City Beat

June 30, 2014

City Beat: Feral cats in Sacramento have human friends

Some people play golf on the weekends or go wine tasting. I have a buddy who fixes up old Studebakers. Carrie Holler? Her hobby is taking care of a gang of feral cats that lives in some bushes near the Sacramento River.

City Beat

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Some people play golf on the weekends or go wine tasting. I have a buddy who fixes up old Studebakers.

Carrie Holler? Her hobby is taking care of a gang of feral cats that lives in some bushes near the Sacramento River.

“I’m totally not a crazy cat lady,” she said.

She certainly doesn’t seem like one. Holler is a state worker who drives a nice little Volkswagen. She rides her bike on the weekends and has lots of friends.

And every morning, Holler stops by an alley off Front Street to feed a colony of 35 wild cats. She has names for many of them. Christopher Robin is a friendly little gray guy. The colony’s alpha male walks around attacking the other cats and has an obscene name we can’t print in the newspaper.

You might think Holler’s hobby is the kind of endeavor city officials would frown upon. Feral cats are basically wild animals. There are fears they spread a parasitic disease called toxoplasmosis to people and other animals. Bird lovers hate feral cats because feral cats love birds.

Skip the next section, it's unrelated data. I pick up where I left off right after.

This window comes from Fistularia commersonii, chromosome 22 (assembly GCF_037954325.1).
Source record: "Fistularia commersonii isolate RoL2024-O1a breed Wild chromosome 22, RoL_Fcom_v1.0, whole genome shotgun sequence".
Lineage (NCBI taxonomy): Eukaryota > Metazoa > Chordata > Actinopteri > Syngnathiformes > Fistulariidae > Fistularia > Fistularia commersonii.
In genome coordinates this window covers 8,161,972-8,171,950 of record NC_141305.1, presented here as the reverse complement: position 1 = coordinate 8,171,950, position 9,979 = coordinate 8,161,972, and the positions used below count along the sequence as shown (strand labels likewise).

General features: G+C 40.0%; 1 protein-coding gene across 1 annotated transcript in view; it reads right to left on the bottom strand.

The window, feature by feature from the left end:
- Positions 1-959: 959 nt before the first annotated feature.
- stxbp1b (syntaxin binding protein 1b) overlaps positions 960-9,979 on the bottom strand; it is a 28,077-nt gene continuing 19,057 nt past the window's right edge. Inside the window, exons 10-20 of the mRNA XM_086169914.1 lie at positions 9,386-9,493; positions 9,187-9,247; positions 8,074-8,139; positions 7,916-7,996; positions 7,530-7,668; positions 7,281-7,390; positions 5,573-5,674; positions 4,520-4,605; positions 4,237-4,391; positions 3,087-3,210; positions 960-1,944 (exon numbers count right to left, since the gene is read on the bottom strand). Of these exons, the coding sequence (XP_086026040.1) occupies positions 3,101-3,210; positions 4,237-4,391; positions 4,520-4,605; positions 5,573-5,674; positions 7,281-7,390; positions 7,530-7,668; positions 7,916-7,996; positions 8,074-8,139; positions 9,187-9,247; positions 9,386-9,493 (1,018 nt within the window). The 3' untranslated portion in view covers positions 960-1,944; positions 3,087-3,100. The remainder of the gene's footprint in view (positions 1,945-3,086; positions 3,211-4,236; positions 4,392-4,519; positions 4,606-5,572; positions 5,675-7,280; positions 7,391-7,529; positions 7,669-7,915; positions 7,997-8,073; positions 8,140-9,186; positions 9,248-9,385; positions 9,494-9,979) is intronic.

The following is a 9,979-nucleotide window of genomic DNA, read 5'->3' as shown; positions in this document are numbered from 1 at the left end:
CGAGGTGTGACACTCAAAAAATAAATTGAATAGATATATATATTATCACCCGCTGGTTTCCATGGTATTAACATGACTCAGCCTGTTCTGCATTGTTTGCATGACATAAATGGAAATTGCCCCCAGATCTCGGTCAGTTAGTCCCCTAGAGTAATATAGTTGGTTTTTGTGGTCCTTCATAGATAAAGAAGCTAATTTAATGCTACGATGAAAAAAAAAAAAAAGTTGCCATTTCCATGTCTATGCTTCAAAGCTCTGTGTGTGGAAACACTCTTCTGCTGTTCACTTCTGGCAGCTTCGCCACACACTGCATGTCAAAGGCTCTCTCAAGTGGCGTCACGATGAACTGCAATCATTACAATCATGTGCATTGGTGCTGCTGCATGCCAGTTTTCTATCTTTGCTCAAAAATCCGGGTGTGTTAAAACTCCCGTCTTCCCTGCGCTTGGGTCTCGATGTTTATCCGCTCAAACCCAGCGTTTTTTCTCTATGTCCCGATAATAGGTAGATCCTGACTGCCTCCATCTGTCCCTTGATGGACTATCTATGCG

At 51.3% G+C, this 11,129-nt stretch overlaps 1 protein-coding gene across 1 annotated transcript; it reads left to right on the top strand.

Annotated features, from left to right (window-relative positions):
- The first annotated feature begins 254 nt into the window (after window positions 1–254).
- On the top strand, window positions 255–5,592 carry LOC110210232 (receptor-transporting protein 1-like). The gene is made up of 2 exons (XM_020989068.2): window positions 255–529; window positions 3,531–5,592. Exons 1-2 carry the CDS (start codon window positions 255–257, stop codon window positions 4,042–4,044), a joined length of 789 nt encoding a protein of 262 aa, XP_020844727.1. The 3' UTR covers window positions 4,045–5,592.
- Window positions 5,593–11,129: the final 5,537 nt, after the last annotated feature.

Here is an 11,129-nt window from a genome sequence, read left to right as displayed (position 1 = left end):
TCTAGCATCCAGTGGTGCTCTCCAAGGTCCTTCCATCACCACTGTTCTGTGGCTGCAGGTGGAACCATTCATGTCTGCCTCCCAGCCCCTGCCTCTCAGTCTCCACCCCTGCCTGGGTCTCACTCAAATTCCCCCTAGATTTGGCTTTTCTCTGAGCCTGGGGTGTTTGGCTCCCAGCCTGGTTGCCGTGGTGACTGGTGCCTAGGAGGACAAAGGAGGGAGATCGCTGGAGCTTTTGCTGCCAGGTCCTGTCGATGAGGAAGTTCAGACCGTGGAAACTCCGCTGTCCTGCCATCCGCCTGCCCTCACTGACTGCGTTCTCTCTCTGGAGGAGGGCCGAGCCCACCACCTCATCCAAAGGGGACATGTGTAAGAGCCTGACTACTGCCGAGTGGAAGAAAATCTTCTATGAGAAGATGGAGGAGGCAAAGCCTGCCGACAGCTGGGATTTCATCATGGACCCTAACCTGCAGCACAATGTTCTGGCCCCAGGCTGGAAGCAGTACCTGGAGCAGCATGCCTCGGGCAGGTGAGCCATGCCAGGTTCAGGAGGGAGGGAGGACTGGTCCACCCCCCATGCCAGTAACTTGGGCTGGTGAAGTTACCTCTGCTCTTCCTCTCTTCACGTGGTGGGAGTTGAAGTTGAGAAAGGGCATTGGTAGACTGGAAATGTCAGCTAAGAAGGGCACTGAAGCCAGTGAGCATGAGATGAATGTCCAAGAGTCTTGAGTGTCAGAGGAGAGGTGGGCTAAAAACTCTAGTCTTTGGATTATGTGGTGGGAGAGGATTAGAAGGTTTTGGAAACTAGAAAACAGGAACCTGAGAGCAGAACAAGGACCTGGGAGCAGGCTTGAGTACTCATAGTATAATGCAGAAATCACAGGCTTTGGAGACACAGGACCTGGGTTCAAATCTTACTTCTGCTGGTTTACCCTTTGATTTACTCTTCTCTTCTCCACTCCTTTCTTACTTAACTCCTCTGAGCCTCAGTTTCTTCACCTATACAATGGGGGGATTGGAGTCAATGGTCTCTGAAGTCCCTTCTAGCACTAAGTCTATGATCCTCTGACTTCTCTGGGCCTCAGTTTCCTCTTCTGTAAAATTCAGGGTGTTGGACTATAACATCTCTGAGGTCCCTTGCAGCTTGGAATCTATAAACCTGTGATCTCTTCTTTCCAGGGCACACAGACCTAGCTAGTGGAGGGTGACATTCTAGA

Then you meet Gina Knepp, the director of the city animal shelter, and it all makes sense.

Knepp is energetic and unapologetic. The big shots at City Hall love her because she gets things done.

For two years, Knepp has aided a network of people who feed and care for feral cat colonies. When these volunteers find a new cat in their tribe, they bring it to Knepp, who vaccinates and spays or neuters the animal. If it’s feral, the critter is returned to the colony.

Other organizations have been working to save these cats for years. But when Knepp took over the city animal shelter three years ago, the facility was killing 700 feral cats a year. That number has dipped below 100, and Knepp argues the new philosophy will stabilize the feral cat population.

So what is a feral cat? Well, it’s not the ordinary neighborhood kitty that the nice lady next door feeds. It probably won’t play with your kids or sit in your lap.

A feral cat is a cat that has lived most or all of its life outdoors. It roams the streets in a pack. If given the chance, it will gladly rip your face off.

OK, it won’t rip your face off. And Knepp said she’s taking all kinds of measures to protect us from these beasts, pumping rabies vaccination into every feral cat she gets her hands on. She also wants people to stop dumping cats in alleys.

But people do, and the cats are everywhere. Knepp said one woman takes care of 26 colonies and spends $1,000 a month on cat food. There’s probably a feral cat colony in your neighborhood, with someone like Holler watching over it. People who study such things estimate there is one feral cat for every six humans in a city like ours. That’s about 80,000 feral cats in Sacramento.

It makes one little mountain lion roaming through east Sacramento seem pretty harmless.

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